Project Oxygen is the code name for research that Google engaged in for 10 years to figure out what behaviors make for the perfect manager. The goal was to train its leaders in these traits. The research has led to improvements in employee turnover, satisfaction and performance.
One key finding was that technical skill mattered less than people might think; it’s the emotional-intelligence (EIQ) skills – the ability to understand and control emotions, both their own and those of others, that mattered more.
Since workers increasingly work from home, office and/or pods, understanding these behaviors may help you manage them better in the current and post-pandemic world. These are 10 behaviors that effective managers have:
- Be a good coach. Guiding teams and sharing insights to enable members to gain experience and grow
- Empower teams and not micromanage. Especially relevant when you can’t manage by wandering around, giving people the freedom to experiment and learn from experience is key.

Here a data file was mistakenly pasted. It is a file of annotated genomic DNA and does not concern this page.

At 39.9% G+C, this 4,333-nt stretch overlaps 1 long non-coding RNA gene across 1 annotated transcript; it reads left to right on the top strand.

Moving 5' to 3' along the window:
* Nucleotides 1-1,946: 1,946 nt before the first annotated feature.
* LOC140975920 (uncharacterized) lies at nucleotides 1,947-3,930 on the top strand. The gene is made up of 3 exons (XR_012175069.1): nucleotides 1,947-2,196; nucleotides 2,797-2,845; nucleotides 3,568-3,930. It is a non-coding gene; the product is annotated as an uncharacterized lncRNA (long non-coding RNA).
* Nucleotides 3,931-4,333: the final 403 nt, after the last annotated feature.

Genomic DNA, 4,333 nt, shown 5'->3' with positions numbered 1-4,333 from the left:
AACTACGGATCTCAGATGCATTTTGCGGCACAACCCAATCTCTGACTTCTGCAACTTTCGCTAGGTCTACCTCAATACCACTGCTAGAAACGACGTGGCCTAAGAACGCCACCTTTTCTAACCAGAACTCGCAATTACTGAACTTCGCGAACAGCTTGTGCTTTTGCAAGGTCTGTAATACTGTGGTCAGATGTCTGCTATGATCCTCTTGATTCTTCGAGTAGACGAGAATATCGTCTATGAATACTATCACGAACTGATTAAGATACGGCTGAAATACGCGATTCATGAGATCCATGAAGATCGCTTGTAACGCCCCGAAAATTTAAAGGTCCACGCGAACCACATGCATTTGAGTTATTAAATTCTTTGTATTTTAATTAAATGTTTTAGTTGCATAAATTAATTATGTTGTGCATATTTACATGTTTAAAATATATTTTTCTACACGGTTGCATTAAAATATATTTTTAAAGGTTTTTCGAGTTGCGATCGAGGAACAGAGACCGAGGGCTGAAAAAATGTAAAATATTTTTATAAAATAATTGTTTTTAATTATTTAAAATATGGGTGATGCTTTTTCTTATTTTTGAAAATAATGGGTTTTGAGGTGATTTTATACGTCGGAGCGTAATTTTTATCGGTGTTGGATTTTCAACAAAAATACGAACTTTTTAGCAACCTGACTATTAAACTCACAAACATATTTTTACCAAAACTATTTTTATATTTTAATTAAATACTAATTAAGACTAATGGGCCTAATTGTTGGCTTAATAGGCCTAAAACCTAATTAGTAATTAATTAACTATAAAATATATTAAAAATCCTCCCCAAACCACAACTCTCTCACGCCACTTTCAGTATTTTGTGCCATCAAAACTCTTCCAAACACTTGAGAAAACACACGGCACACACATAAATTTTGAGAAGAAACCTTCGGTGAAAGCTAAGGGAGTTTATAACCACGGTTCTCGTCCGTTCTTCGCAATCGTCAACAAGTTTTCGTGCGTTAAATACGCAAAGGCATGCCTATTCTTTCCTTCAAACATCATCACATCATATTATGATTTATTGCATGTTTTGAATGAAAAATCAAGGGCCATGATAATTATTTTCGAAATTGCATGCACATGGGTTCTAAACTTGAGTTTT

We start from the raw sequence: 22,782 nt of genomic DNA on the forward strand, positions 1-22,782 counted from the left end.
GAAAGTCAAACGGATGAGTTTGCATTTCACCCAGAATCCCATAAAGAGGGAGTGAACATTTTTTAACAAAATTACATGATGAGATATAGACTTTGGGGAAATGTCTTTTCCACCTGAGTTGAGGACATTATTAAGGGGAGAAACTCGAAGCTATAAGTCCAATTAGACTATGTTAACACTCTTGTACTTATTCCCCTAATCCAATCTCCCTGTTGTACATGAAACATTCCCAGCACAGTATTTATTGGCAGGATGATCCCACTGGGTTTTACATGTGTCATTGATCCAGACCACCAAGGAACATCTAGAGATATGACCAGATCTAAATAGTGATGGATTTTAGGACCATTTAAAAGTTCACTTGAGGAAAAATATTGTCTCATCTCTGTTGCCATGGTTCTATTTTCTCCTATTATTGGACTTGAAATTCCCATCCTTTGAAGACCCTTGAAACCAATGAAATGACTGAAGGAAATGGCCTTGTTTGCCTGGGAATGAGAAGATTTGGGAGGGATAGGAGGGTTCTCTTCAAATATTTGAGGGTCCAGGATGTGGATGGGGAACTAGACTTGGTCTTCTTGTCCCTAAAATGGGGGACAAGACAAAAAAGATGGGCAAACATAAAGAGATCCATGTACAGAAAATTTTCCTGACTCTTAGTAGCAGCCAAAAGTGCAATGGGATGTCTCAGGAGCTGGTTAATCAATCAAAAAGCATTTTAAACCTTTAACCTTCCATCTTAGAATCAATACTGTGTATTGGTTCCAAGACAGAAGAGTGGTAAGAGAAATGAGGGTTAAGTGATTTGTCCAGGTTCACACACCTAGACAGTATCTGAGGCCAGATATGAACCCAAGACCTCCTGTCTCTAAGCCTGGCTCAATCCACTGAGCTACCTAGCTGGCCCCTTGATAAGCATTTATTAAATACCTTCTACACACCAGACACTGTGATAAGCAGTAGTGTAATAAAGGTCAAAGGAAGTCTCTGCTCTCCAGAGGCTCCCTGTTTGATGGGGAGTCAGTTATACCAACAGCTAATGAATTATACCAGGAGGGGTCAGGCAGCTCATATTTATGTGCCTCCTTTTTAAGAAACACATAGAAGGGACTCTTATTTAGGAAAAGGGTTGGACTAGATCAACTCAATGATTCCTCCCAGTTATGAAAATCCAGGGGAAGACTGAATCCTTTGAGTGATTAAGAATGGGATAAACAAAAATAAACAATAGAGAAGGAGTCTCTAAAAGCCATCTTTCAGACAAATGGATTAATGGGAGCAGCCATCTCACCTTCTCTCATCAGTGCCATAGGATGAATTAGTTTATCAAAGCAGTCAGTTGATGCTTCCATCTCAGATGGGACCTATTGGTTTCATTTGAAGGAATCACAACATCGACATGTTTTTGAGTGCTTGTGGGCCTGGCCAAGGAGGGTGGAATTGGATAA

- Create an inclusive team environment, showing concern for well-being and success. This mirrored other studies that the greatest key to team performance was a “psychologically safe” environment.
- Be productive and result-oriented. Serve as a role model.
- Be a good communicator. Knowledge is power. Listen and share information so people know the “why: behind the “what”.
- Support career development and provide constructive feedback. Help people grow professionally.
- Have a clear vision/strategy for the team. Never lose sight of the goal, and your individual role in executing the total team strategy.
- Have the technical skills to help advise the team. Understand your people’s jobs, including responsibilities, tasks and challenges.
- Collaborate effectively. See the big picture, not just the “silo responsibilities” and encourage everyone to work for the good of the company
- Be a strong decision-maker. Be decisive; learn the facts, consider people’s perspectives and the optional paths to take and then commit to a specific decision.
Google learned that when managers adopted these traits, this generated trust and inspired people to be the best versions of themselves. And that generates top-notch self-management.
Now, look at your management team: how do they rate on these behaviors? What can you do to help them improve – and propel your company to greater performance and satisfaction!